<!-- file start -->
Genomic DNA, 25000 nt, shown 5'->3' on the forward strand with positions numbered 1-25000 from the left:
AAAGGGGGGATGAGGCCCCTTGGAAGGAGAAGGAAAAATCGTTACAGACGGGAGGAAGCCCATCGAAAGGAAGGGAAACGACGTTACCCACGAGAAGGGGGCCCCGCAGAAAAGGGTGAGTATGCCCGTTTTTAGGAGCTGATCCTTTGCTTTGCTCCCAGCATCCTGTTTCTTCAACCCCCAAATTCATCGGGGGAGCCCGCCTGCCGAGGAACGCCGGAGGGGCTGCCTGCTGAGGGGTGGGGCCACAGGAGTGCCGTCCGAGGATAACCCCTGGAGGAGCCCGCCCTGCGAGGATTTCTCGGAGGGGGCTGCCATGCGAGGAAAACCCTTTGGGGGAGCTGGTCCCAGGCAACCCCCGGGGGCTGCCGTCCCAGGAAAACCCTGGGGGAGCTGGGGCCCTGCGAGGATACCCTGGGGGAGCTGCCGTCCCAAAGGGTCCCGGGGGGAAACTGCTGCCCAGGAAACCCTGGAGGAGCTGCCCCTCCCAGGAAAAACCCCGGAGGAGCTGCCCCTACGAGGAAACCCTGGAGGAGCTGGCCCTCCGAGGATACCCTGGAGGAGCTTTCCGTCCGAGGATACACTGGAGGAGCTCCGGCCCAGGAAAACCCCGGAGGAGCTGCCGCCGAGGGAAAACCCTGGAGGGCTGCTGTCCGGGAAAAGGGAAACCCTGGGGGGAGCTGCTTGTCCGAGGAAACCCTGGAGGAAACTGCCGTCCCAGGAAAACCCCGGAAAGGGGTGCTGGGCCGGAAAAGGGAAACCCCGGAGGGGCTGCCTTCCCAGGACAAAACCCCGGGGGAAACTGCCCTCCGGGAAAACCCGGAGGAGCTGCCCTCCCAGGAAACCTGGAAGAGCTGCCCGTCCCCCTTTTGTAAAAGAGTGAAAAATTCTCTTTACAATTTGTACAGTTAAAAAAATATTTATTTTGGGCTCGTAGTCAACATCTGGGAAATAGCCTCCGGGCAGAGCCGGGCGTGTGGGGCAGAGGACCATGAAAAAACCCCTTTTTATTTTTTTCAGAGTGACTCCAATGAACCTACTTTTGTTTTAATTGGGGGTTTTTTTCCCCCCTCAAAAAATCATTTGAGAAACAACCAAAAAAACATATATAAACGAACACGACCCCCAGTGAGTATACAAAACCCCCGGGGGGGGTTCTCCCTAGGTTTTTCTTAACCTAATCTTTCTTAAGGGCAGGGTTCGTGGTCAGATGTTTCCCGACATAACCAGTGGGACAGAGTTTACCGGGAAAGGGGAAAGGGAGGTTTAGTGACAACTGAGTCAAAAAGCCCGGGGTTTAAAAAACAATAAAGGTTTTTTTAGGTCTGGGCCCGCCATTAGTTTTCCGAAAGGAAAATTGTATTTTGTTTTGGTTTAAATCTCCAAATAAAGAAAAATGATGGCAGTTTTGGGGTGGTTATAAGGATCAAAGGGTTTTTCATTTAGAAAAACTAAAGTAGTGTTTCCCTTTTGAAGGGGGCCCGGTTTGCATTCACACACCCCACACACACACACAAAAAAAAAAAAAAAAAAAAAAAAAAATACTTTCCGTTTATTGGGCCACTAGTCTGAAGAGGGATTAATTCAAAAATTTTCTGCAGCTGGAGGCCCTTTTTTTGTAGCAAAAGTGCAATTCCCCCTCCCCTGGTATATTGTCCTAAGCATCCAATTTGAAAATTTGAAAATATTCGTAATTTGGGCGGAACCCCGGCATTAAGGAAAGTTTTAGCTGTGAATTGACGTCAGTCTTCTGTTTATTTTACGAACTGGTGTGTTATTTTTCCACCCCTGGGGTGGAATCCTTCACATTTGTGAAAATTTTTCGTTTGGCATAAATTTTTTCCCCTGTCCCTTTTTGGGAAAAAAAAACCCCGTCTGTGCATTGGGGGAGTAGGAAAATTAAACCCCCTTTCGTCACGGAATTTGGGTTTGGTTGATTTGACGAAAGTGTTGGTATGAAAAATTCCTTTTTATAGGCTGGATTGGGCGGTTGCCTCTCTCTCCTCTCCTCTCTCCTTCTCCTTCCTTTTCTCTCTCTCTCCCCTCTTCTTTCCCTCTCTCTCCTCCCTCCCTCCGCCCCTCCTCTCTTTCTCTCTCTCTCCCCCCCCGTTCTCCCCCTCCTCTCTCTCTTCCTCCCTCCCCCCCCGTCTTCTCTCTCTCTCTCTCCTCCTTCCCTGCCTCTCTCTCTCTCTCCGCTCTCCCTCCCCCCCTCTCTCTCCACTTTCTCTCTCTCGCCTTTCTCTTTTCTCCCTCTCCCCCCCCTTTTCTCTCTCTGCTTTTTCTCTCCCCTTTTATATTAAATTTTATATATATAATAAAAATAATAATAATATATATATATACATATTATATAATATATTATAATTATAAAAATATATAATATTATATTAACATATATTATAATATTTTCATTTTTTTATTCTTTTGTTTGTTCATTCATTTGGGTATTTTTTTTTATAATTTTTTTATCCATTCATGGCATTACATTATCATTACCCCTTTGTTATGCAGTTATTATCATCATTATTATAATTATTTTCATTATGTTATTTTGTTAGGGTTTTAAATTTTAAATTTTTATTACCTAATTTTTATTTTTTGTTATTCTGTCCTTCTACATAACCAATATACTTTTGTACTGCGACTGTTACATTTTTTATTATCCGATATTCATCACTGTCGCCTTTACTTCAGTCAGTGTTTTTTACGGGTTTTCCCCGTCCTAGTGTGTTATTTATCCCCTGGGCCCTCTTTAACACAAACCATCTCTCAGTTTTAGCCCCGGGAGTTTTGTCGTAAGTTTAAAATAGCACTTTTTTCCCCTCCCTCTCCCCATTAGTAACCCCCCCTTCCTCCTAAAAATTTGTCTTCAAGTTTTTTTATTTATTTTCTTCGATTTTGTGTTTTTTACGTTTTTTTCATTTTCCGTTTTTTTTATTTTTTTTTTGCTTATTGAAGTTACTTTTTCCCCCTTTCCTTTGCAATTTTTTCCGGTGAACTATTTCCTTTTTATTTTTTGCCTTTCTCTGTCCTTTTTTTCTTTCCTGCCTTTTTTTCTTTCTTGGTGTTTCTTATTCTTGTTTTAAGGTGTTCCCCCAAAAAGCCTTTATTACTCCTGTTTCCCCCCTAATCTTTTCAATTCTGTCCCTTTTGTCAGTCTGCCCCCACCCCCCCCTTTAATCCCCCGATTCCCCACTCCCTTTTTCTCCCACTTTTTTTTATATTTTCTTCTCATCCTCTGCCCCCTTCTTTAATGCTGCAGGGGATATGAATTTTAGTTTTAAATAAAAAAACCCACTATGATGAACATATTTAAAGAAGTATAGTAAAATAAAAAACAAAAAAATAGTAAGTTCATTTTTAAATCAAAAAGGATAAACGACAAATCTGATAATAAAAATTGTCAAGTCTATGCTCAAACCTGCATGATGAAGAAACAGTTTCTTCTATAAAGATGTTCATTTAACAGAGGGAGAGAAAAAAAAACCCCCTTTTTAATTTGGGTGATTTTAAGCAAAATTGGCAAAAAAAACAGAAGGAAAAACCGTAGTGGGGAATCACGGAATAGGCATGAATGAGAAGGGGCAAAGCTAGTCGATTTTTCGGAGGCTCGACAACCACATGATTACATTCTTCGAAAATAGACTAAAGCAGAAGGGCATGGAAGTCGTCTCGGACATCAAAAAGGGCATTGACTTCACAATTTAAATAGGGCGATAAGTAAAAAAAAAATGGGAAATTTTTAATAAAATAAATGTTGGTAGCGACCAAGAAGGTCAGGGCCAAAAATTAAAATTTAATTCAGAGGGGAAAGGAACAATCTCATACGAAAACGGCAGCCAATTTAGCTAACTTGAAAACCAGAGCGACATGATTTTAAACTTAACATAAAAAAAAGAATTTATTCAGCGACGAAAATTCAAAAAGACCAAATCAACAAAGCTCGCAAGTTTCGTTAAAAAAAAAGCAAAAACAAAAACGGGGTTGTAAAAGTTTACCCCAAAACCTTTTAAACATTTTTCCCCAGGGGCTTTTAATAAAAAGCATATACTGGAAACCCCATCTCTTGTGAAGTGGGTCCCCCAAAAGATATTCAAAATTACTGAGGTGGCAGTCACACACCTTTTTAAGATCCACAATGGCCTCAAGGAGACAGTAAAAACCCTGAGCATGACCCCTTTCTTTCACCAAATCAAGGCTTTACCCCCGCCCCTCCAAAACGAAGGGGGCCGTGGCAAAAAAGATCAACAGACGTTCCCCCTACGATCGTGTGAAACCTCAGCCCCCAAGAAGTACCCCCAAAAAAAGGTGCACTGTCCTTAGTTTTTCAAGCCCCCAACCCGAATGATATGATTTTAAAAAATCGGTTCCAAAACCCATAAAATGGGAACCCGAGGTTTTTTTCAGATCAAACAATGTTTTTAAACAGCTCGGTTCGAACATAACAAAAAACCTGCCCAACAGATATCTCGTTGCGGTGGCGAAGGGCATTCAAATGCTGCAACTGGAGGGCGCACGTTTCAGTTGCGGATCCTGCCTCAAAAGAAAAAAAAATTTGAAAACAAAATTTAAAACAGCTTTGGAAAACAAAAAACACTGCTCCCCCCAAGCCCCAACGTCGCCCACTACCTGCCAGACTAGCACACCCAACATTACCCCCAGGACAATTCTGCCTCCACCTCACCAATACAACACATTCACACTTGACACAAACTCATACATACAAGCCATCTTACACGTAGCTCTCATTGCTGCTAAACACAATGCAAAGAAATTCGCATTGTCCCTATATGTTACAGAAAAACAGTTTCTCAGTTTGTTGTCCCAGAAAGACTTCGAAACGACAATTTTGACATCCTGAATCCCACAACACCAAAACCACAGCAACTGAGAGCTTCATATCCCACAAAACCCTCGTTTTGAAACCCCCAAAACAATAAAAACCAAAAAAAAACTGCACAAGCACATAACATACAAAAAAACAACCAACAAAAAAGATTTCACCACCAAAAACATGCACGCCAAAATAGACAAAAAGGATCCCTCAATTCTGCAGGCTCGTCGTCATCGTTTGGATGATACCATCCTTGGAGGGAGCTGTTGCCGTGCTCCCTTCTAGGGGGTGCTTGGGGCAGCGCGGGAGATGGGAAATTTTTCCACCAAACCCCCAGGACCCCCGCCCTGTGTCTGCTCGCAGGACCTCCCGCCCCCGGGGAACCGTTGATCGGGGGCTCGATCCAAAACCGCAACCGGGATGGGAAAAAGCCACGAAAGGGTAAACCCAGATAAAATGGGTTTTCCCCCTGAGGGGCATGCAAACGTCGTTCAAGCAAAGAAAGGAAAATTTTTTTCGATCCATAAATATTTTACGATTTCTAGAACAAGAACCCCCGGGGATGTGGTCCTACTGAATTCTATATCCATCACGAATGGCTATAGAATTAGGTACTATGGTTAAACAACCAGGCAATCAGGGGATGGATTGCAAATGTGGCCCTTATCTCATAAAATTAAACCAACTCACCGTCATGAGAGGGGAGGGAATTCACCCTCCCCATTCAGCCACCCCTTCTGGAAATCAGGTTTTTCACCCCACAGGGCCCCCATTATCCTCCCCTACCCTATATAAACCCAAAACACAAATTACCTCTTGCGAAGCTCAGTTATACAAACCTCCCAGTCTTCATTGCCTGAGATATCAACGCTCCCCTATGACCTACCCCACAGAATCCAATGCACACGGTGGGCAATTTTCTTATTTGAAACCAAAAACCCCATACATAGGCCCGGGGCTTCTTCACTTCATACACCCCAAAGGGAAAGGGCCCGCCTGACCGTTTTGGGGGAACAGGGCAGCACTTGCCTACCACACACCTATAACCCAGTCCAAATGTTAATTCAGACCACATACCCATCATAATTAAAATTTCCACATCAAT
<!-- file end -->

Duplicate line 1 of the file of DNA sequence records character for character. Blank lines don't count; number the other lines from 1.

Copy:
Genomic DNA, 25000 nt, shown 5'->3' on the forward strand with positions numbered 1-25000 from the left: